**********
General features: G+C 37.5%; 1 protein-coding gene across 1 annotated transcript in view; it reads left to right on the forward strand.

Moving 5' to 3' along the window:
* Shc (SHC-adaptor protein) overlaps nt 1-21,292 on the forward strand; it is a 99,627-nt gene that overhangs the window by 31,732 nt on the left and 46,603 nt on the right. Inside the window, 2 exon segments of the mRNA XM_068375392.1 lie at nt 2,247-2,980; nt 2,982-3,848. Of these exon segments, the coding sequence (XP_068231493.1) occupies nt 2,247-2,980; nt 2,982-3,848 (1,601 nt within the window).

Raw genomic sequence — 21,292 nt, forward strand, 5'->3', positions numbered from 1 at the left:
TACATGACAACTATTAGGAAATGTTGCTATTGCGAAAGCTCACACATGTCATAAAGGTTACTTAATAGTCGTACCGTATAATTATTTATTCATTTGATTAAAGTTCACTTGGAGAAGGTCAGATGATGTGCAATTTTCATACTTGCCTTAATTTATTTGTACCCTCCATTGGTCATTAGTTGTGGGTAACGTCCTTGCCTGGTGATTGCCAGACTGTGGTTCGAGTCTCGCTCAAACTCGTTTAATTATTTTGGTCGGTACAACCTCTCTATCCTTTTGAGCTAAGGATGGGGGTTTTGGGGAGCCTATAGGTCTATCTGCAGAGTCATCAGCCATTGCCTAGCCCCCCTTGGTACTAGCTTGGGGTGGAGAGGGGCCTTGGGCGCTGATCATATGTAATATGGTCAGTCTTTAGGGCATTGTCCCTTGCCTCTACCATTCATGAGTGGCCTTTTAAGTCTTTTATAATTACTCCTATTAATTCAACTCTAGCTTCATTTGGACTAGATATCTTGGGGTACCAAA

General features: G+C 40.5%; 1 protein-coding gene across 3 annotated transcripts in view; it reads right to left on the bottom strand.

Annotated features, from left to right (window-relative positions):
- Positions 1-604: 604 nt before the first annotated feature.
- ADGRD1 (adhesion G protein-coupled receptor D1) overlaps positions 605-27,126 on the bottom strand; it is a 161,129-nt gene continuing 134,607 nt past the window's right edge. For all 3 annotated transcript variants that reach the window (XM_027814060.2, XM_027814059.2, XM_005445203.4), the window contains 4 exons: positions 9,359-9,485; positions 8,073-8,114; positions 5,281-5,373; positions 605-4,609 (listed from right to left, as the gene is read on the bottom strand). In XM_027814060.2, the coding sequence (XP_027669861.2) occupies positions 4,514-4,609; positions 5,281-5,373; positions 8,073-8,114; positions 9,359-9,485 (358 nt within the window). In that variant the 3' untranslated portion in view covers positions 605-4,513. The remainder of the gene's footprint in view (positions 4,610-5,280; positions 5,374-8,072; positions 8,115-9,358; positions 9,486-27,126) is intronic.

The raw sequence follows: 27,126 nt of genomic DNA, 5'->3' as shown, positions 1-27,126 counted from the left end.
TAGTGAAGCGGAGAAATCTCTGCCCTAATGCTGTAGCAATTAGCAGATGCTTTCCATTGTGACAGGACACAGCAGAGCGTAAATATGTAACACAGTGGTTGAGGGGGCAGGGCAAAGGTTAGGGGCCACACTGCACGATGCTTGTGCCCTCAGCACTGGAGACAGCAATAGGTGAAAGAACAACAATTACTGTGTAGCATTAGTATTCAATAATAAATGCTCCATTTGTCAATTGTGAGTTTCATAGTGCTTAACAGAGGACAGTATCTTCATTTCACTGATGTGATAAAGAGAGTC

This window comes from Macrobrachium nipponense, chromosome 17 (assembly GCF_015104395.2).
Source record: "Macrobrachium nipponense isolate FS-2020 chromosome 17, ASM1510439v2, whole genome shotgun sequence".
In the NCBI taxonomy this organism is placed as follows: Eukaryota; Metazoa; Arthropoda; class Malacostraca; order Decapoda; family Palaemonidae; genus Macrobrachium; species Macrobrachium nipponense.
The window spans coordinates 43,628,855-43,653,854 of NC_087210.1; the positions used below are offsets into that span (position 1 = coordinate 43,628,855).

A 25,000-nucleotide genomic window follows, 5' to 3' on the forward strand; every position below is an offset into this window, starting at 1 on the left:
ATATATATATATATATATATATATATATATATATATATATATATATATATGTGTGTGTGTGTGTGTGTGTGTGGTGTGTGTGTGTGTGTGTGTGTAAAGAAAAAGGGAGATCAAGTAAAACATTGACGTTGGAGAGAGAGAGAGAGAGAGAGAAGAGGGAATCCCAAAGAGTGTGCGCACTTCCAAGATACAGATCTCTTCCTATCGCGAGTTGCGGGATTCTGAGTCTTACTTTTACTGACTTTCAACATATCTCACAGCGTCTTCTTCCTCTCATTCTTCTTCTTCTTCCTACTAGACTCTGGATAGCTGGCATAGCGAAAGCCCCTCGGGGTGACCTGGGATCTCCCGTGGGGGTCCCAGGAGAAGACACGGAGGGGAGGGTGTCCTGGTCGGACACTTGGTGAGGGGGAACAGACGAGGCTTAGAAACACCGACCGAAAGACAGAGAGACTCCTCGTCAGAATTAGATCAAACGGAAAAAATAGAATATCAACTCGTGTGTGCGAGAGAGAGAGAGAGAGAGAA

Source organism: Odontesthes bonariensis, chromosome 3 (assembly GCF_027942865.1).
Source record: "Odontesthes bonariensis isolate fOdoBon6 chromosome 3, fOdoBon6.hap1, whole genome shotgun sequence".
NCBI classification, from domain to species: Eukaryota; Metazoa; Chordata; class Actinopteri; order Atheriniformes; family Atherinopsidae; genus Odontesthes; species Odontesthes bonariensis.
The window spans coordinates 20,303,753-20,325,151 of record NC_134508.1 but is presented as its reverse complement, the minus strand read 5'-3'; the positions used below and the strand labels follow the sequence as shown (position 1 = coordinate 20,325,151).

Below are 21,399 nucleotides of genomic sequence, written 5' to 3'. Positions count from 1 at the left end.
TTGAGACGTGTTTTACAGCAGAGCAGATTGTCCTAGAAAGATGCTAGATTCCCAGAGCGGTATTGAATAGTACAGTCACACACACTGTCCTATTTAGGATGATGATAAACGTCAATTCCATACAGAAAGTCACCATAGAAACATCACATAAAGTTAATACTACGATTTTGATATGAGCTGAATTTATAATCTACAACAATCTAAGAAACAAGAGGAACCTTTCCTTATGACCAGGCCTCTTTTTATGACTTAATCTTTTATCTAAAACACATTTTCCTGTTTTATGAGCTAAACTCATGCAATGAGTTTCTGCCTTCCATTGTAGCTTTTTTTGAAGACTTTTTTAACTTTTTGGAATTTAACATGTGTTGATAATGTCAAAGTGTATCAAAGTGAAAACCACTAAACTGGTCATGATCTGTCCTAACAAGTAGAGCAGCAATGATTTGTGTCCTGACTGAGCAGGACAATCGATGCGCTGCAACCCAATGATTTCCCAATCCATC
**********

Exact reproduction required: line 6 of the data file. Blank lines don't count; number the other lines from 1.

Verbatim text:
General features: G+C 40.5%; 1 protein-coding gene across 3 annotated transcripts in view; it reads right to left on the bottom strand.